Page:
With less than half a swing, the Giants' season came to a bitter end.
The controversial sequence unfolded with Dodgers ace Max Scherzer moonlighting in a rare relief appearance and looking to close out the rival Giants in the home half of the ninth inning in Game 5 of the NLDS on Thursday night.
With two out and a runner on first, San Francisco's Wilmer Flores fell into a 1-2 hole against Scherzer. The three-time Cy Young Award winner then offered up a nasty breaking ball, inducing a partial swing that Flores seemed to hold back.
But Scherzer and catcher Will Smith appealed to first-base umpire Game Morales, who promptly rung up Flores, ending the game and sending the Dodgers to the NLCS for a showdown with the Atlanta Braves.
The disputed call prompted debate on social media, while Giants coaches and players expressed doubts about the seemingly botched call. Manager Gabe Kapler called it a "disappointing" way to end a series.
While they are more than justified in questioning the call, the truth is there is no mention in MLB's 200-page rule book on how to decide it, according to the Associated Press. Officially, the call is at the discretion of the umpires.
The check-swing and appeal -- when the home-plate umpire signals to his colleague standing 90-plus feet away at either first or third base for an assist on the ruling -- are commonplace in modern baseball, but in the bottom of the ninth in Game 5 of the NLDS, the rulebook felt dreadfully inadequate for parsing what was a game-ending call.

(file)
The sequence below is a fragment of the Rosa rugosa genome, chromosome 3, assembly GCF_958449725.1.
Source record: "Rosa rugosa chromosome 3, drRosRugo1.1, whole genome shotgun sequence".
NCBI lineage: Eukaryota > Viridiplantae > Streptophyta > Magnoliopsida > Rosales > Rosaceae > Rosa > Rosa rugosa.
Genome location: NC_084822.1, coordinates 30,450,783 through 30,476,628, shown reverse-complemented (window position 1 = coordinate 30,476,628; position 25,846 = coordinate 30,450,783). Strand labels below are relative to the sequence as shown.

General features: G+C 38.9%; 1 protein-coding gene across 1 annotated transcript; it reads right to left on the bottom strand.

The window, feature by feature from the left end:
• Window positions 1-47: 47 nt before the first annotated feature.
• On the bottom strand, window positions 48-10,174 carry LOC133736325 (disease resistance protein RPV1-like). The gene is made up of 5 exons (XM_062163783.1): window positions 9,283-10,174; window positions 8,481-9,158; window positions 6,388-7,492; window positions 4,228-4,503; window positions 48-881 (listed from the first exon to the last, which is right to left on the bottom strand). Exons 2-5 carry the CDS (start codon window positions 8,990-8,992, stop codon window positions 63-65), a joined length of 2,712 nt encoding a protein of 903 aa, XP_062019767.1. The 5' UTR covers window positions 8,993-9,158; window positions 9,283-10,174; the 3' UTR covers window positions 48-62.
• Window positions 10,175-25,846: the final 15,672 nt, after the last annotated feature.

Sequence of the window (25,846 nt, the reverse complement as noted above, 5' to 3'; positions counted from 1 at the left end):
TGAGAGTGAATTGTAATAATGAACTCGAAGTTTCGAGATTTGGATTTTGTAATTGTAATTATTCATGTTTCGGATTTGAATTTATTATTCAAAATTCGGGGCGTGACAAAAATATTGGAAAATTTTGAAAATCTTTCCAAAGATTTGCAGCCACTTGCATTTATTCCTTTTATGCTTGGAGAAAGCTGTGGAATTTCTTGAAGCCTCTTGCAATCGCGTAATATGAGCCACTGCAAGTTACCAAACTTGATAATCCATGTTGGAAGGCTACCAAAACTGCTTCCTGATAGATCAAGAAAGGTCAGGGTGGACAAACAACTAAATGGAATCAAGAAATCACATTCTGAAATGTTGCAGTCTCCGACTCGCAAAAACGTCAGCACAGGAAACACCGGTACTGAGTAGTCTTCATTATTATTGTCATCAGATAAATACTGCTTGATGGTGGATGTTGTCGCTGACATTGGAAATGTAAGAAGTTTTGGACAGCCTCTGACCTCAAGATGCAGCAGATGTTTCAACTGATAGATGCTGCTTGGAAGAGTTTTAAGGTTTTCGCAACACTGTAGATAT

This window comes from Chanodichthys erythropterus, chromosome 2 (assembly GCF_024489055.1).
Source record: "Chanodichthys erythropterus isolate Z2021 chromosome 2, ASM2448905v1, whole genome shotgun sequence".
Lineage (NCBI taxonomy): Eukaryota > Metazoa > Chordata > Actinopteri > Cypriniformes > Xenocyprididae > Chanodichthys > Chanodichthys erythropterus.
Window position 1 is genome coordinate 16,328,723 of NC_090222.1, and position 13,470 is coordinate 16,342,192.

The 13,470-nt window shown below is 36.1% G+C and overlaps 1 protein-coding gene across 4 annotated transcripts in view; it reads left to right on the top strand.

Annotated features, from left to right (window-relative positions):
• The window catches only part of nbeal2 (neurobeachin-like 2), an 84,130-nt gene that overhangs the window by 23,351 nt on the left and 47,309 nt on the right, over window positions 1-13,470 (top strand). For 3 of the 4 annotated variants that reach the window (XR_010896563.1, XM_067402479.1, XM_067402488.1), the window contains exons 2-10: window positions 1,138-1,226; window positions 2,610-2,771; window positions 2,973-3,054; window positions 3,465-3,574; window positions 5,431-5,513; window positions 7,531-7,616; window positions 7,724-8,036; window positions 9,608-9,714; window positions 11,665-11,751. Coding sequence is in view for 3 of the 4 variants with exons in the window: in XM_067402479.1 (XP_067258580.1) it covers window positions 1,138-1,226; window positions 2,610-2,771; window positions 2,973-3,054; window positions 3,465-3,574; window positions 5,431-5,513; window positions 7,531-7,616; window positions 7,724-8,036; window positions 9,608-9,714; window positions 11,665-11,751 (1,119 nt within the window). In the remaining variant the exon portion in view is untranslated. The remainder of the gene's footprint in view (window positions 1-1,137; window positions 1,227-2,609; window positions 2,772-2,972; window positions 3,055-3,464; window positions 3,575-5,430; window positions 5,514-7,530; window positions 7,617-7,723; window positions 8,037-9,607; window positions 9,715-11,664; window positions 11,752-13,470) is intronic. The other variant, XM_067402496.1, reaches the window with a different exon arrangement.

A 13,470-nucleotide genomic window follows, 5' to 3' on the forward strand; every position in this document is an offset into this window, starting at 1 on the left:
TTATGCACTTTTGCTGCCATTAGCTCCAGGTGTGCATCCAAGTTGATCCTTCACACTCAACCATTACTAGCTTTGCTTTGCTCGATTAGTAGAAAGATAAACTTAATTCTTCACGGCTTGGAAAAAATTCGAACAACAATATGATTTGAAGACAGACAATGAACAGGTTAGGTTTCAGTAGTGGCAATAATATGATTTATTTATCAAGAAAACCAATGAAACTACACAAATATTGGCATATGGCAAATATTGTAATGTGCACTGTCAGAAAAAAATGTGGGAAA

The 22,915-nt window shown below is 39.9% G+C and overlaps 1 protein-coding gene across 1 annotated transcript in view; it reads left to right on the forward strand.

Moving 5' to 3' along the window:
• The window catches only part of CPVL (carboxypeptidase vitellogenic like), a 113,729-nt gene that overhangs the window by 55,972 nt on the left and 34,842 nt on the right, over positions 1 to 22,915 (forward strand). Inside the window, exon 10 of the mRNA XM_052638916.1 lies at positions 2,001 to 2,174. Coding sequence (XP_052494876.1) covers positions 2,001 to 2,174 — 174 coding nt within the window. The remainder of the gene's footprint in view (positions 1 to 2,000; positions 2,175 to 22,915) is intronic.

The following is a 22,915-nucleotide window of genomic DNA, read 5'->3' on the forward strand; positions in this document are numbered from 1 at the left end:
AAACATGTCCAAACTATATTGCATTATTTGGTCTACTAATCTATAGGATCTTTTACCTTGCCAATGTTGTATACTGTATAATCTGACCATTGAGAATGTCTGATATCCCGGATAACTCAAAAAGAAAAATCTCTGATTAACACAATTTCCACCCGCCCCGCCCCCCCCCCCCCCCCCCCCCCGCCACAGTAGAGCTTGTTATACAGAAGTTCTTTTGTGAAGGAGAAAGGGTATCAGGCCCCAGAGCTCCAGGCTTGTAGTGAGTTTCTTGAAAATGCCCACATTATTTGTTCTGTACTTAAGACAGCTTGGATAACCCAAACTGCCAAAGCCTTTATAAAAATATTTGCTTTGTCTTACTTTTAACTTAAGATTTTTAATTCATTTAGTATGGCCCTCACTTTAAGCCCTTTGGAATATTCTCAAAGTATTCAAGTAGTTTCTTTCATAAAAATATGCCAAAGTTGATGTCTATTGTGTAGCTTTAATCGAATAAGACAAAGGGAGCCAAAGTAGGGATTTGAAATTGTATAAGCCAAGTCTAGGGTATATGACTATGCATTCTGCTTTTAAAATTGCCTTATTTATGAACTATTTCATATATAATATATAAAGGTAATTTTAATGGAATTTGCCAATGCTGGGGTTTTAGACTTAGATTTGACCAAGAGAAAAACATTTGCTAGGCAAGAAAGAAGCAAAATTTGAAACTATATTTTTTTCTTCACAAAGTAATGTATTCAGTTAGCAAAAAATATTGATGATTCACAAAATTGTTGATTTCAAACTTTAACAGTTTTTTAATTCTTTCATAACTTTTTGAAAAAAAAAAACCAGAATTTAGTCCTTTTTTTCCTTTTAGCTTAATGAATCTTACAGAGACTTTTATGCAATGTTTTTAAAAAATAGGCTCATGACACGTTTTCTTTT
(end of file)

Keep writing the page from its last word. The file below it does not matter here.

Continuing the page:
In the age of instant replay, it seems unavoidable that these potentially consequential situations should be subject to video review. Of course, the check-swing is a matter of balls and strikes, which to this point have been off the table in terms of review.
Video review is far from perfect. It breaks the rhythm of the game, and in some cases it's not even clear the right call has been made. But the check-swing -- particularly on strike three, particularly in the ninth inning or extras -- should be relatively painless to look at.
Recent years have marked the first early experiments with robot umpires calling balls and strikes -- including check-swings -- in the minor leagues, with decidedly mixed results.
In any event, whether a batter "broke his wrists" or his bat "passed the plane of the plate," the check-swing is yet another longstanding, ill-defined rule that needs clarifying, and should be subject to review in high-leverage situations.
The playoff format that pitted 107- and 106-win teams against each other in the NLDS arguably needs to be looked at. The flimsily defined rule that was invoked on the final play of their thrilling five-game series most certainly does.